Comparing Responsive Web Design to a Dedicated Mobile Site

January 13, 2014In Framework, Marketing, Development3 Minutes

As the popularity of responsive web design grows, more and more designers, webmasters and companies are wondering why they should even switch over to this format. Many companies already have a dedicated mobile site for their audience, and some don’t see the point of investing in the responsive web design format. Designers wonder if they should learn how to design with this methodology and if it is even worth it.

Responsive Web Design Interface featured on a mobile phone.
Responsive Web Design Interface featured on a mobile phone.

The truth is that a dedicated mobile site can be just as good as a responsive site in delivering an optimized browsing experience to users. If you focus on that point, it’s hard to justify the costs of resp. web design when dedicated sites are so much more affordable or already established. And it will be enough for many people to dismiss resp. design, but there is a bigger issue at hand.

The bigger issue lies in marketing, particularly in SEO. The search engines have recognized the growth of the channel. Google is ranking mobile search results differently from desktop search. Unfortunately, a dedicated site doesn’t receive the same link benefits as the main desktop site despite the fact that they are situated on the same root domain.

Responsive Web Design Interface featured on a laptop screen.
Responsive Web Design Interface featured on a laptop screen.

The difference is at the domain level, as search engines have always viewed subdomains as separate entities. Using a responsive design, the same URL is listed in the desktop and mobile search results. This means that the content and links built for the desktop search campaign spill over and benefit the mobile search campaign and vice versa.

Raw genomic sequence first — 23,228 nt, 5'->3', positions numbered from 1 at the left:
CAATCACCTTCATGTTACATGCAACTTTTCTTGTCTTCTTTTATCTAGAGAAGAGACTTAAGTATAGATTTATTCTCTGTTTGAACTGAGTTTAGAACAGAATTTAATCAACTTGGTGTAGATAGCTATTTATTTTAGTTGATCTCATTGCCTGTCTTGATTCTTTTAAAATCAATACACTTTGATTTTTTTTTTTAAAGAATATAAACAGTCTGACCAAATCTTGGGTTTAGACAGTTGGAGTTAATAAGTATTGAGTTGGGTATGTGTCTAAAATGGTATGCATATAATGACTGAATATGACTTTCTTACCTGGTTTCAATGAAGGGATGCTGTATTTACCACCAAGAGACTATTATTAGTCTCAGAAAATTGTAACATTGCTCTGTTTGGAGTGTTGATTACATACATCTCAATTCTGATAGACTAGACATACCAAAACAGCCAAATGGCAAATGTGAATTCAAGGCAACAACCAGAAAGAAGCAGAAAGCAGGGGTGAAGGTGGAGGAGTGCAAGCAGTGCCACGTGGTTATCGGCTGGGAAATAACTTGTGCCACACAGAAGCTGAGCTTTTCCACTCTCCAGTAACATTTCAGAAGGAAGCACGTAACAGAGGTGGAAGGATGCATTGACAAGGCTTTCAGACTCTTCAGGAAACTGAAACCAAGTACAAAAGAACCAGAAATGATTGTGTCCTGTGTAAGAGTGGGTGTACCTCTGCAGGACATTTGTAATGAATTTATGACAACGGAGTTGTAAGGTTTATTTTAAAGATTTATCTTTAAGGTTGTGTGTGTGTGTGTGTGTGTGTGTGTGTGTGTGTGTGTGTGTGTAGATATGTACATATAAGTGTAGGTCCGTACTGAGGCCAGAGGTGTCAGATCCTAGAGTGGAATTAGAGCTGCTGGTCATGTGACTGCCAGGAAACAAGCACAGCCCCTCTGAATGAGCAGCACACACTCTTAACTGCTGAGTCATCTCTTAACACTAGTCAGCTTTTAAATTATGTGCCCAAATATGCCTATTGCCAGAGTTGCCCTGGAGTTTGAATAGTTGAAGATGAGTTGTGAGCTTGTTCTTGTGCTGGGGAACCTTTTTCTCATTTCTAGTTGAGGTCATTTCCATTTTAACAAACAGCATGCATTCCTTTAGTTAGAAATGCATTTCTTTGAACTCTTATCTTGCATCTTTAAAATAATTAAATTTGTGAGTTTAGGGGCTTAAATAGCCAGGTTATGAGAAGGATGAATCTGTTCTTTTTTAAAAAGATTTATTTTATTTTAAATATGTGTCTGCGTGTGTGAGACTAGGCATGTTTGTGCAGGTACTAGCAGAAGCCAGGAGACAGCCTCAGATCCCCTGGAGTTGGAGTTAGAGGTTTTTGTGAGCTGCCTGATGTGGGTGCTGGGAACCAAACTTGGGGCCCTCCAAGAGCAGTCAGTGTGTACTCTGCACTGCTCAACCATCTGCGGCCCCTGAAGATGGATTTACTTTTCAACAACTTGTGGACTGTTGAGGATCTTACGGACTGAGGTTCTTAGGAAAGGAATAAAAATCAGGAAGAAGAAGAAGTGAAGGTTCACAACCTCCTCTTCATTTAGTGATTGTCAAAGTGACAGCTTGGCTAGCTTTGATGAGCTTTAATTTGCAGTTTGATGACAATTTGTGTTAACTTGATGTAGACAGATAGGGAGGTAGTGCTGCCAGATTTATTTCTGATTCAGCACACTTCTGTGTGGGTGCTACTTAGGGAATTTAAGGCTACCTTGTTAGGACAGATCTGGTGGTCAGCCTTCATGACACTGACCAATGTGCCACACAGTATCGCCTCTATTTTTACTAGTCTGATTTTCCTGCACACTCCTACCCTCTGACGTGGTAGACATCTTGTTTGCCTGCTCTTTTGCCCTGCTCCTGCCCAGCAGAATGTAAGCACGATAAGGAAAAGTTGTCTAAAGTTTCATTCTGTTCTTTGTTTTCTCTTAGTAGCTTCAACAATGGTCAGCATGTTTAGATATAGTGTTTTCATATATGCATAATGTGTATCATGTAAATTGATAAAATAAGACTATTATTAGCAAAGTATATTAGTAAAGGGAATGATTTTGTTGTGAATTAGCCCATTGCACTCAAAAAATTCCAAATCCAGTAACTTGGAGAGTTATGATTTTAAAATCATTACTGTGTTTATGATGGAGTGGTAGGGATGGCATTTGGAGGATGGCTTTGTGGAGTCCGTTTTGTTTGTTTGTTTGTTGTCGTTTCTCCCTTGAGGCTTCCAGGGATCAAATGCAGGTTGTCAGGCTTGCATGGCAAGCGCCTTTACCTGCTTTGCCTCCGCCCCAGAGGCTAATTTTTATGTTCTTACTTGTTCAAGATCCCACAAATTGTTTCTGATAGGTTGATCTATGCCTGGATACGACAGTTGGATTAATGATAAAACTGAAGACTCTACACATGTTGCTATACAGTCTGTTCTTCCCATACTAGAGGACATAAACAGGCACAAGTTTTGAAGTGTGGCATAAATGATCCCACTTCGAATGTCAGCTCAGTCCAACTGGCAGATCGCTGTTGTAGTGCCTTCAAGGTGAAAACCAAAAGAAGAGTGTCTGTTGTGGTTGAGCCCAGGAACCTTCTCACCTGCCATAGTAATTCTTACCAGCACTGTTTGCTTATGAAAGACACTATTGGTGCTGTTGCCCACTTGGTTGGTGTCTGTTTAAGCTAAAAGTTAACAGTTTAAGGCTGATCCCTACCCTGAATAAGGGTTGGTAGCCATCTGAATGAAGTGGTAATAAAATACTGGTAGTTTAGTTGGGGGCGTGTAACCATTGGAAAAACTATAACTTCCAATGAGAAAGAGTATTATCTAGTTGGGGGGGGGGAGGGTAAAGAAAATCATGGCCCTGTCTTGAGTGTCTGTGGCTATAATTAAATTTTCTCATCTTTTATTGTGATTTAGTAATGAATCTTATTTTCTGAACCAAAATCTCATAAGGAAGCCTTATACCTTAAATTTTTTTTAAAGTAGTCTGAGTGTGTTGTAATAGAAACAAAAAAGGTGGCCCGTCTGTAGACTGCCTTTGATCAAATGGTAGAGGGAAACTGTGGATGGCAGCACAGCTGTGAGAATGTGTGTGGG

Another issue that has recently been coming to the surface is tablets. Tablet devices have become increasingly popular, and tablet users expect the same/similar browsing experience as desktops. So do you try to present a simplified mobile site designed for mobile phones to tablet users that want a richer experience? Or do you create an elaborate tablet-friendly mobile site that slows down the mobile phone browsing experience?

Make no mistake. Going with responsive design can be a costly and exhaustive process. But the people investing in this design methodology are in it for the long haul. They are planning for other devices that may become popular up in the future, thinking about flexibility for multiple devices and browsers, and maximizing their SEO/display campaigns.

Responsive web design isn’t perfect. It has problems like loading speed, formatting and image optimization. But as it becomes the industry standard, there will be more solutions that will eventually make it the optimal way to present your website across all platforms. While you don’t have to scrap your mobile website right now, you definitely need to consider responsive web design strongly.

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